It’s an interesting time to be a gamer. While 2017 has been one of the best years on record for critically acclaimed games, it’ll likely be more widely known as the year publishers really pushed the boat out with microtransactions. Previously used as a model for free to play games to stay afloat, publishers like EA and Activision have now begun to flood full priced titles with what is dreadfully referred to as “recurrent spending.” It presents a somewhat confusing picture of what is essentially one of the best years in gaming for a while juxtaposed with the artistic cancer of loot crates and microtransactions. Zelda: Breath of the Wild, Divinity: Original Sin 2 and Nioh are among some of this years best but they sit alongside some of the highest profile examples of cynical consumerism.
Following an absolutely disastrous Reddit AMA and weeks of constant furore EA has announced that it’s going to temporarily remove any and all microtransactions from Battlefront II with reports that even Disney is allegedly considering taking the Star Wars license from EA. On the surface, this seems like a positive step in the right direction and a big win for consumer rights in the games industry but as the the story unfolds it becomes clearer every day that the issue isn’t quite as black and white as it first seems.
Like most corporations that push their luck a little too hard EA seem too insistent to lean on the ‘whoops, didn’t mean it’ card. The primary thrust of peoples concerns with Battlefront 2 is that people willing to spend money on loot crates can effectively break the balancing of the game to gain an upper hand. To this, EA states: “this was never our intention. Sorry we didn’t get this right.” It’s rather admirable to admit wrongdoing, but if this sounds rather suspect, that’s because it is. It’s difficult to believe that EA somehow mistakenly balanced the economy of the game to favor their wallets and cast it off as something of a mistake. Instead, this reads much more like someone that was caught with their hand in the cookie jar and can’t say sorry quick enough. By EA’s own admission, the economy in Battlefront II will be back but the more you dig down deeper into this issue the more you uncover a dizzying array of gray area in-between. As a result, it’s a lot more difficult to tell right from wrong
That’s not to say that EA isn’t in the wrong. While the Belgian Gambling Commission is breathing down EA’s neck, the Battlefront II publisher released a statement insisting that “microtransactions are not gambling.” There is certainly a lot of clarity needed as to the extent of gambling and chance in loot box mechanics but it doesn’t befall EA to determine what is or is not gambling. In a situation where EA are the benefactors of such a controversial system clearly there is a definite conflict of interest. it’s not exactly kosher for EA to manufacture premise or to preside over nomenclature and naming conventions when they’re the ones that stand to benefit the most from doing so. As governments and gambling commissions across the world are starting to take notice of loot crates in video games it’s becoming more and more vital for impartial 3rd parties to oversee precisely what all of this means.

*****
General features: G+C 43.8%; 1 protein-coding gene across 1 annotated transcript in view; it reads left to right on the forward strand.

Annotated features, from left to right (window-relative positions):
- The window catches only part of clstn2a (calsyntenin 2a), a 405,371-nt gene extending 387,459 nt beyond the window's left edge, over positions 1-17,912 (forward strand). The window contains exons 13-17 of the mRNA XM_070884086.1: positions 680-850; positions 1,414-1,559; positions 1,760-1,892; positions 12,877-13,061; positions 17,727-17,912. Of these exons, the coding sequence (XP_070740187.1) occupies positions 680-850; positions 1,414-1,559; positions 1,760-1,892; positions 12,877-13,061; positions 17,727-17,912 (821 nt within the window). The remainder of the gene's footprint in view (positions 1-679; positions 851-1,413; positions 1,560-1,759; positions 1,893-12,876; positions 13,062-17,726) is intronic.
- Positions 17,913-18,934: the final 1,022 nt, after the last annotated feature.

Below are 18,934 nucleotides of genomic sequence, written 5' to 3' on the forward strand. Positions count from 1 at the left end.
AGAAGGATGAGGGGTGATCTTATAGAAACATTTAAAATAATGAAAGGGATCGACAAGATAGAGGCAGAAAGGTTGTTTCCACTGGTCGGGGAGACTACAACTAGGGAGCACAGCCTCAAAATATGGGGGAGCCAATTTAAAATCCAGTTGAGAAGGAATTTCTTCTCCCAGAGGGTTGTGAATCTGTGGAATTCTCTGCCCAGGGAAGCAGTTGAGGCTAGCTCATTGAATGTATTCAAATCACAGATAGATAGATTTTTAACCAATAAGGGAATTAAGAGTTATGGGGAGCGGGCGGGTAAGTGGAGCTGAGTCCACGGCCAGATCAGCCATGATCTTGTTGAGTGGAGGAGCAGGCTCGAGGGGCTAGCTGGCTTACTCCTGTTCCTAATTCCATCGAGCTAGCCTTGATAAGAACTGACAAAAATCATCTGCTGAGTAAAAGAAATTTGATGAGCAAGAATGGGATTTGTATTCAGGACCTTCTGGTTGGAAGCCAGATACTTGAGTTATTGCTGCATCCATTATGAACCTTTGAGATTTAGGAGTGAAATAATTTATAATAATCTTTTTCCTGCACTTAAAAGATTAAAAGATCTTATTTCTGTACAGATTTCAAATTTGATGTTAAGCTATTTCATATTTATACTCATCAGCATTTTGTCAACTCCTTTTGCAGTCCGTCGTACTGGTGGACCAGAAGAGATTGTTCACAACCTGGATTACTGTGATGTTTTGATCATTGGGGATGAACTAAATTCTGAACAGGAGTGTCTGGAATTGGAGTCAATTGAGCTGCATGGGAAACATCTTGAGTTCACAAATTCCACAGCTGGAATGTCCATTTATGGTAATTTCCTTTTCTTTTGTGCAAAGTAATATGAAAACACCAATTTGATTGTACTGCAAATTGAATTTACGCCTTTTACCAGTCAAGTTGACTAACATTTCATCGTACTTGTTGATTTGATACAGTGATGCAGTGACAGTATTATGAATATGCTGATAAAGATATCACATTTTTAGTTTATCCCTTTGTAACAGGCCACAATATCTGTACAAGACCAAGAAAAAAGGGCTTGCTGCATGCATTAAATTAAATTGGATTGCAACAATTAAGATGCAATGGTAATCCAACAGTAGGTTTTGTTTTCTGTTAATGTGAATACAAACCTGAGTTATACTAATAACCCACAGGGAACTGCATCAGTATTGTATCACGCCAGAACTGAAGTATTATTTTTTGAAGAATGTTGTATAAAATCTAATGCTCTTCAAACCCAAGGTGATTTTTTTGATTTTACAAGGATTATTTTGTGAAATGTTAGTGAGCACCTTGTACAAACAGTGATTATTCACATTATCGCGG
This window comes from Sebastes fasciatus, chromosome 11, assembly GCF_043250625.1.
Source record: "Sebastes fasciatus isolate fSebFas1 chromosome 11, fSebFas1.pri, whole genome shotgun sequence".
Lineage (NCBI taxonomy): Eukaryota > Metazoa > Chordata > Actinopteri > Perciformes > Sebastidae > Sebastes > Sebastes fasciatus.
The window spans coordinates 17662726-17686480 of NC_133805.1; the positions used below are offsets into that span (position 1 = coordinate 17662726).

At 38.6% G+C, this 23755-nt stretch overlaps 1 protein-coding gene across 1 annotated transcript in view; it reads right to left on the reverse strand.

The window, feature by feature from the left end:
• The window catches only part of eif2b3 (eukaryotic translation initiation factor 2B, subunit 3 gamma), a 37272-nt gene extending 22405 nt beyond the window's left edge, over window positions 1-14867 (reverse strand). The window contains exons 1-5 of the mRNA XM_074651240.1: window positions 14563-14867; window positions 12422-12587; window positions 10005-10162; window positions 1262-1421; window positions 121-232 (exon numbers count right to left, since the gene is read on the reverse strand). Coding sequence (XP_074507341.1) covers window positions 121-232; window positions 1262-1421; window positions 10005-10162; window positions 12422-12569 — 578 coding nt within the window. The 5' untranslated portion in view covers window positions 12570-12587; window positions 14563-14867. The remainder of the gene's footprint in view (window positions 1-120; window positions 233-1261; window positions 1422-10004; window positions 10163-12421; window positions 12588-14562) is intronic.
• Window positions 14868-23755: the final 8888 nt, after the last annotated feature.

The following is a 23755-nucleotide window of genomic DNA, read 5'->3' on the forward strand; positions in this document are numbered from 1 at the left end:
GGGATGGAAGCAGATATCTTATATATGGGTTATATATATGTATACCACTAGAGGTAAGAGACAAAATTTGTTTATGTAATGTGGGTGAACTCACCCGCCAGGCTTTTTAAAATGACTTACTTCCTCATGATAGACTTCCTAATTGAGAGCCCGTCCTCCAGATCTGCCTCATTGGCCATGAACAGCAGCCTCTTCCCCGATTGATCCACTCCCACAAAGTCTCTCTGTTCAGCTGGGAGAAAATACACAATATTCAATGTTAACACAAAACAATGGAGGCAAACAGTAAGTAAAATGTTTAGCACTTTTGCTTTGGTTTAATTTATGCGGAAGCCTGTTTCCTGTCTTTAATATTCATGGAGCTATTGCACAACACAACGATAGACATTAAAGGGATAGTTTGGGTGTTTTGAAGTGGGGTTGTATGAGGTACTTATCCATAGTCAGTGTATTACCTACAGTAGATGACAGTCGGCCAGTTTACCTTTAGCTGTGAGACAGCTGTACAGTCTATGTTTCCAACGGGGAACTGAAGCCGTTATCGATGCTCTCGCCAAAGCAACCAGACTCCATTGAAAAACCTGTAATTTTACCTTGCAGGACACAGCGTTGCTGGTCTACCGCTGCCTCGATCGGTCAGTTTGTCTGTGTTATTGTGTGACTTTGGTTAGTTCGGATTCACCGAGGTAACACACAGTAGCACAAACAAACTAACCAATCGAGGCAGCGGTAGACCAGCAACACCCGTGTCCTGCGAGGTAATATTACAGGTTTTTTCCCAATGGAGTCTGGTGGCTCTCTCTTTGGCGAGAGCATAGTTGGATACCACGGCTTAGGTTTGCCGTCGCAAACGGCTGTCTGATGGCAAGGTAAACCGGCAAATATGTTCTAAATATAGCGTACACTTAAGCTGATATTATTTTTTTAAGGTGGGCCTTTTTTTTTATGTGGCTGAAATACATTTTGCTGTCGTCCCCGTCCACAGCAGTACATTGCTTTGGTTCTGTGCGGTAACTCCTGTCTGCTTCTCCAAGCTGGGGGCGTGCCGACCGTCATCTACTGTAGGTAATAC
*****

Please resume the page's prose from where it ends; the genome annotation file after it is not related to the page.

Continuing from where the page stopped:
But 3rd party interventions also introduce their own problems into the mix. Yes, loot crates represent a particularly venomous strain of consumerism but asking for government regulation and inviting gambling commissions to gaze upon the video game industry also likely has it’s own equally dangerous end results. By introducing microtransactions and loot crates, publishers have somewhat lowered the bar to the point where they may have accidentally potentially poisoned the well by drawing the ire of gambling commissions across the world. Either gamers have to put up with a prison of paywalls or suffer the wrath of government censorship and regulation. Neither option is particularly preferable.
There’s also that highly contested claim that video games are too expensive to make to not put microtransactions in place. This is a particularly fierce point of contention, one that would only really be quelled with hard facts and evidence. Some people claim it’s just naked avarice but others see microtransactions as a necessary evil. With such a huge split in opinion, it’s really hard to know who to trust. It’s likely that the cost of games can take a chunk of change out of a publisher’s bottom line but it’s a wonderful thing to watch a publisher’s devilish loot box schemes get explained away as a problem for the consumer. If it turns out that games really are too expensive to make then the responsibility shouldn’t fall on gamers to foot the bill beyond that which they already pay for.
This is surely isn’t the last we’ve heard of microtransactions and loot crates, and indeed by EA’s own admission microtransactions will return to Battlefront II eventually. But as pundits, critics, capitalists and governments stew over the issue of loot crates in games it’s worrying to examine from afar. On one hand, paywalls and dollar signs devalue and delegitimize the creative potential of this great medium – it feels like an unfair compromise between art and consumerism. But at the same time the question of intervention must be answered: is the regulating hand of the government really what we want?